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Old 02-21-2012, 09:40 AM   #1
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Second story weight limits


I am about to start working on a grueling kitchen remodel. My dream kitchen would have a stained concrete floor, but after speaking to a local contractor, I don't think it's possible, because my kitchen sits on top of a basement. He informed me that because it's not on a slab, the floor would flex and crack the concrete, and the weight of the concrete would be too much for the beams.

My second choice in Vermont slate flagging, typically used on outdoor patios, etc. (I'm really sick and tired of standard tile!) I have seen it installed indoors, but I wasn't paying attention to whether it was on a first story or not. The average thickness for flagging is around 1", and when you figure in the backer, mortar, etc the flooring would end up around 2" thick, and substantially heavier than tile.

My house has 2x10 beams, standard 16" distance. I am concerned obviously about the weight, but now the flexing as well. Will I be able to install something this heavy in my second story kitchen, or will I have to brace the floor or something of that nature?

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Old 02-21-2012, 10:31 AM   #2
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Second story weight limits


Depends on the span of the 2x10 joists (length they are running without intermediate support) Realistically though I doubt this install would work well over time. Too much load will cause movement and possible joist cracking.
There are a lot of nice flooring options with lots of materials. Using a product that may not work is not something you should need to do.

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Old 02-21-2012, 10:50 AM   #3
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Second story weight limits


The room is 13x18, with the joists running with the 13' side. One side is the side of the house, and the other side there is a basement support wall, with steel(?) braces/columns. (sorry if my terminology sucks...)
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Old 02-21-2012, 03:22 PM   #4
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Second story weight limits


Ok, so I did some research and found out some floor loading info, but I still don't feel 100% yet.

For the flagging I want to use, plus all the building materials with it (mortar, etc) it looks like its going to be around 30 psf. (12 for 1" mortar bed, 15 for 1" slate, 3 for backerboard)

Most houses are built to handle up to 40 psf. How do my cabinets, countertops, and all that factor in? The basement is not finished, and probably won't be, as long as I'm there, so there's not a significant bottom load on the joists....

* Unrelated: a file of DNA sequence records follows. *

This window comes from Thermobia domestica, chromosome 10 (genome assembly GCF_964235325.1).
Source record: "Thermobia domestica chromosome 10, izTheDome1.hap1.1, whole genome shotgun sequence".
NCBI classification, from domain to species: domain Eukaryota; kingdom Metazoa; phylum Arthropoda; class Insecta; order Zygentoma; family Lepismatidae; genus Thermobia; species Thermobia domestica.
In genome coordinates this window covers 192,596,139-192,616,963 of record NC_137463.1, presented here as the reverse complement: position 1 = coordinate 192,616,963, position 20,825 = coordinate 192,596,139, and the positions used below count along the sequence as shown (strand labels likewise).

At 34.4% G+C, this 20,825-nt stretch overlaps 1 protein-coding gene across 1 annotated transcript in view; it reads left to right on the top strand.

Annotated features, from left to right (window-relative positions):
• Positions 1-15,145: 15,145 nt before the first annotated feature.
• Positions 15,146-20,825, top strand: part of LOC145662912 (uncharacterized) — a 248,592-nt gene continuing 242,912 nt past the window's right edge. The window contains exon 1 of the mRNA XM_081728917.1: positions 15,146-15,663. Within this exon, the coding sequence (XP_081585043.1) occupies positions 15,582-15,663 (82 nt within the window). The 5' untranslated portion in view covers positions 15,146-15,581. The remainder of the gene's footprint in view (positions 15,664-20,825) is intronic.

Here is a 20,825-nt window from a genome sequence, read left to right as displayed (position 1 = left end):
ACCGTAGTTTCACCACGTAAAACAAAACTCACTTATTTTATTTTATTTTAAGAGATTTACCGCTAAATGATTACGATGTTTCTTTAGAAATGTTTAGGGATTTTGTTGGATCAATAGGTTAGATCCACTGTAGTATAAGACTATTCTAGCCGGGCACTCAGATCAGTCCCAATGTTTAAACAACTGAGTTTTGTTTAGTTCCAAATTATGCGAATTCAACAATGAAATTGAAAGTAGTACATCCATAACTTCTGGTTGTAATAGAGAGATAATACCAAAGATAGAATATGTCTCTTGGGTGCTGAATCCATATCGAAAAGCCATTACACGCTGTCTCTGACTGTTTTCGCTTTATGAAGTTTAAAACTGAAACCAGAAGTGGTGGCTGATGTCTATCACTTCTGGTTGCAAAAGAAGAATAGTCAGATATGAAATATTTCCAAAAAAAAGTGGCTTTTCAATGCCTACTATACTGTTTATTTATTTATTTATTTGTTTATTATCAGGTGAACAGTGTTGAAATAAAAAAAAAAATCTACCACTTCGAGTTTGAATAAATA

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Old 02-21-2012, 04:18 PM   #5
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Second story weight limits


Sorry, your plan is not a good one. The numbers aren't right either.

First of all, the "basic" residential load code for non-sleeping rooms is usually 40/10. 40 lbs per sq. ft. "live" and 10 lbs. per sq. ft. "dead" load. This 40/10 is in fact the "worst" it can be built and is not a good base for a tile floor, not to mention natural stone which requires a much stiffer floor.

Your plywood subfloor sheet (s), mortar base, thin set mortar, tile, grout, cabinets, etc. is the dead load. As you can now see, your floor is not close to being strong/stiff enough for what you'd like to do.

You may be able to modify the framing and subfloor to install the slate, but I would not recommend that particular type of stone even with the needed modifications.

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Old 02-21-2012, 04:26 PM   #6
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To figure the load from concrete, use 150 pounds per cubic foot. This translates to approximately 12.5 psf for each inch thickness of concrete. This is considered dead load, since it does not move. For stone floor tile, figure 165 pounds per cubic foot (this varies a bit by rock type, but this is a good start). This translates to approximately 14 psf per inch thickness of floor tile. For mortar, use the same unit weight as concrete.

So for two inches thickness total, your estimate of 30 psf is pretty good. Now here comes the problem. That is all dead load. You also need to add in at least 5 psf for framing, possibly 10 psf if you have heavy framing and double thickness of plywood. This gets you close to 40 psf dead load. Code live load for a kitchen should be checked with your building inspector, but is likely to be 40 psf live load plus dead load.